- If you do not have internet access, you can get heat advisory and warning information by watching your local television or radio newscast or by purchasing a NOAA weather radio and tuning into NOAA Weather Radio All-Hazards.
- Use the temperature and humidity to figure out the heat index for your area, a measure that tells us how hot it feels.
2. Plan for periods of extreme heat
- Visit your physician for a check-up to find out if you have a health condition that may be exacerbated by hot weather.
- Service your air conditioner before hot weather arrives, and obtain window fans to help cool your home.
- Know where to go when weather heats up. Find cool indoor places to spend time on hot summer days, such as a local library, shopping mall, museum or aquarium.
3. Know what to do, and what not to do, in hot weather
- Slow down, and reduce strenuous activity. Mow the lawn or garden in the early morning or late evening instead of midday.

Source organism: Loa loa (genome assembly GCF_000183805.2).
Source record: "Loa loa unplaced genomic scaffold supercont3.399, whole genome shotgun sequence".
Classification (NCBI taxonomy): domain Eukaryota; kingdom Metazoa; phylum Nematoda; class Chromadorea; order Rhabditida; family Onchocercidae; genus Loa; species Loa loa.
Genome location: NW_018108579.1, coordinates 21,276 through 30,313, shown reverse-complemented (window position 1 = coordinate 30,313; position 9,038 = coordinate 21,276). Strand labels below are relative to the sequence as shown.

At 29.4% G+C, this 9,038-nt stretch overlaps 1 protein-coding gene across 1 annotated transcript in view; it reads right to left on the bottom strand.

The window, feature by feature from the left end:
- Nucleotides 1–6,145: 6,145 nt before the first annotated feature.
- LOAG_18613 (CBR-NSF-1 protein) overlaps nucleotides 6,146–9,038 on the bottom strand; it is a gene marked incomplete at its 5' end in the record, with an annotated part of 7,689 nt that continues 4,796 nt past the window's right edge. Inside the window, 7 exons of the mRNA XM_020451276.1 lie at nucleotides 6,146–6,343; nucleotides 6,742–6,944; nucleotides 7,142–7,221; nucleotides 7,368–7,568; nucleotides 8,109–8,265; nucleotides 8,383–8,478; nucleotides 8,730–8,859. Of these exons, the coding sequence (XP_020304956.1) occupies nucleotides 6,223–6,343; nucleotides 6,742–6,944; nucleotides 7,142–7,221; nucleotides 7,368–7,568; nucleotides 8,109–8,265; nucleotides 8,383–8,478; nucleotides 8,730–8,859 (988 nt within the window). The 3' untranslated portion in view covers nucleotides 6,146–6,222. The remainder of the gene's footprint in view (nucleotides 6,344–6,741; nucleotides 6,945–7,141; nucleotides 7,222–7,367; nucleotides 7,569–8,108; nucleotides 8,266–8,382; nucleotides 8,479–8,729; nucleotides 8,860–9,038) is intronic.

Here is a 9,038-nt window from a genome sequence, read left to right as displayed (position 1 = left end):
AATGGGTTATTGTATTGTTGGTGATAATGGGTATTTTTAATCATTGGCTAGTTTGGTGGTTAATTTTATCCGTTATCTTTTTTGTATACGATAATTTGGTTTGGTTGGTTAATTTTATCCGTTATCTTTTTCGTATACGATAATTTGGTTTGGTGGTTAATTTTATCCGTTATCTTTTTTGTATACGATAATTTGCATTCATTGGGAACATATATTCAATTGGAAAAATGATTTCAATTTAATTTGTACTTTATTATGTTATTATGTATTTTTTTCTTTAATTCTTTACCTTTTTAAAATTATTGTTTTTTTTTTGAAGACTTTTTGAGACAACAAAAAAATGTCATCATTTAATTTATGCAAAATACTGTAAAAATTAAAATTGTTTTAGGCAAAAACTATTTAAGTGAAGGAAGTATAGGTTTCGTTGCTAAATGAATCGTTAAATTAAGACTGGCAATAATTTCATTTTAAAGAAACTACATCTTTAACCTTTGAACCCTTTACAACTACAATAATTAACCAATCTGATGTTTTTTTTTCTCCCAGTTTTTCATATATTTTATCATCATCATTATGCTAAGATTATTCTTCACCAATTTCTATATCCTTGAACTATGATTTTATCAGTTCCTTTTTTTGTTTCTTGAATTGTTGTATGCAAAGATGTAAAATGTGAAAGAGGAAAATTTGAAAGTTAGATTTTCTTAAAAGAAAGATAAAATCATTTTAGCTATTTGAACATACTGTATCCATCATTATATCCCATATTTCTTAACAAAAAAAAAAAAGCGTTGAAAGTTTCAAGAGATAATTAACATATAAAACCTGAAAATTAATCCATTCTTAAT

- Dress in lightweight, nonrestrictive, light-colored clothing.
- Drink plenty of water or other nonalcoholic fluids.
- Eat light, easy-to-digest foods.
- Seek out shade if you have to be outdoors for extended periods. Spend more time in air-conditioned places.
- Check on elderly neighbors, friends and relatives to make sure they are okay.
- When outside, take frequent dips in the ocean or pool, or mist yourself with a water bottle. When inside, take frequent cool baths or showers and use cold compresses to cool off.
- Apply high-SPF sunscreen frequently when outdoors.
- Seek immediate medical attention if you experience symptoms of heat illness. (See chart below for symptoms, likely conditions and treatment.)
- DO NOT leave children, the elderly, or pets in the car for any reason, for any length of time. Remember: "Look before you lock." A dark dashboard or seat can easily reach temperatures in the range of 180 to more than 200 degrees F.
- DO NOT stay in the sun for long periods.
- DO NOT take salt tablets unless directed by a physician.
- AVOID alcoholic beverages; they can dehydrate you and increase your risk of heat stroke and other potentially fatal heat-related illnesses.
4. Know the warning signs of heat-related illness*